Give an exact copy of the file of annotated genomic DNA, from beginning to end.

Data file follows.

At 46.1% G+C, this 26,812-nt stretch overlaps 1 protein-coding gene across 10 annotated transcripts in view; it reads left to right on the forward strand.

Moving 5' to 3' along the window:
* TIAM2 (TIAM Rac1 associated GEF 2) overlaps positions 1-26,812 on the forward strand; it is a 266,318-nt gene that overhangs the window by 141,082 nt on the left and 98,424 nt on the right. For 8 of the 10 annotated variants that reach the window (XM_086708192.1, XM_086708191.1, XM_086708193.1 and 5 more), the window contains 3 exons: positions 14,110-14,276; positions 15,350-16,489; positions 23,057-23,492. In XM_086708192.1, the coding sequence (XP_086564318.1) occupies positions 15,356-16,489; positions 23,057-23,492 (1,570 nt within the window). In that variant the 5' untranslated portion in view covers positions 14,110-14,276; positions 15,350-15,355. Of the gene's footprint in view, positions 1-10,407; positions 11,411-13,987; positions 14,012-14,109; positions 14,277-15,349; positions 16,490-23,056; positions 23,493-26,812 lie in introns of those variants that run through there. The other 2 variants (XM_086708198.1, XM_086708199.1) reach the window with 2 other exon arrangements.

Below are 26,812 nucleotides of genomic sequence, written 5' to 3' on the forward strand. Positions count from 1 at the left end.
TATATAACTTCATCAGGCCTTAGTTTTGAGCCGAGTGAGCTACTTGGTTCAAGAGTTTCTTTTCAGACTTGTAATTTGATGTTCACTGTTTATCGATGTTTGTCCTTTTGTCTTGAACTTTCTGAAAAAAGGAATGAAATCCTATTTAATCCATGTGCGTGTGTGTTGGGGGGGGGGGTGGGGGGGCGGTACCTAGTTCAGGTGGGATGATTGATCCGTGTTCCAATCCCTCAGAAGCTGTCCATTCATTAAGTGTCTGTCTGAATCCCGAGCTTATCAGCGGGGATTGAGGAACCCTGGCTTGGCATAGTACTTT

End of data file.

At 46.1% G+C, this 26,812-nt stretch overlaps 1 protein-coding gene across 10 annotated transcripts in view; it reads left to right on the forward strand.

Moving 5' to 3' along the window:
* TIAM2 (TIAM Rac1 associated GEF 2) overlaps positions 1-26,812 on the forward strand; it is a 266,318-nt gene that overhangs the window by 141,082 nt on the left and 98,424 nt on the right. For 8 of the 10 annotated variants that reach the window (XM_086708192.1, XM_086708191.1, XM_086708193.1 and 5 more), the window contains 3 exons: positions 14,110-14,276; positions 15,350-16,489; positions 23,057-23,492. In XM_086708192.1, the coding sequence (XP_086564318.1) occupies positions 15,356-16,489; positions 23,057-23,492 (1,570 nt within the window). In that variant the 5' untranslated portion in view covers positions 14,110-14,276; positions 15,350-15,355. Of the gene's footprint in view, positions 1-10,407; positions 11,411-13,987; positions 14,012-14,109; positions 14,277-15,349; positions 16,490-23,056; positions 23,493-26,812 lie in introns of those variants that run through there. The other 2 variants (XM_086708198.1, XM_086708199.1) reach the window with 2 other exon arrangements.

Below are 26,812 nucleotides of genomic sequence, written 5' to 3' on the forward strand. Positions count from 1 at the left end.
TATATAACTTCATCAGGCCTTAGTTTTGAGCCGAGTGAGCTACTTGGTTCAAGAGTTTCTTTTCAGACTTGTAATTTGATGTTCACTGTTTATCGATGTTTGTCCTTTTGTCTTGAACTTTCTGAAAAAAGGAATGAAATCCTATTTAATCCATGTGCGTGTGTGTTGGGGGGGGGGGTGGGGGGGCGGTACCTAGTTCAGGTGGGATGATTGATCCGTGTTCCAATCCCTCAGAAGCTGTCCATTCATTAAGTGTCTGTCTGAATCCCGAGCTTATCAGCGGGGATTGAGGAACCCTGGCTTGGCATAGTACTTT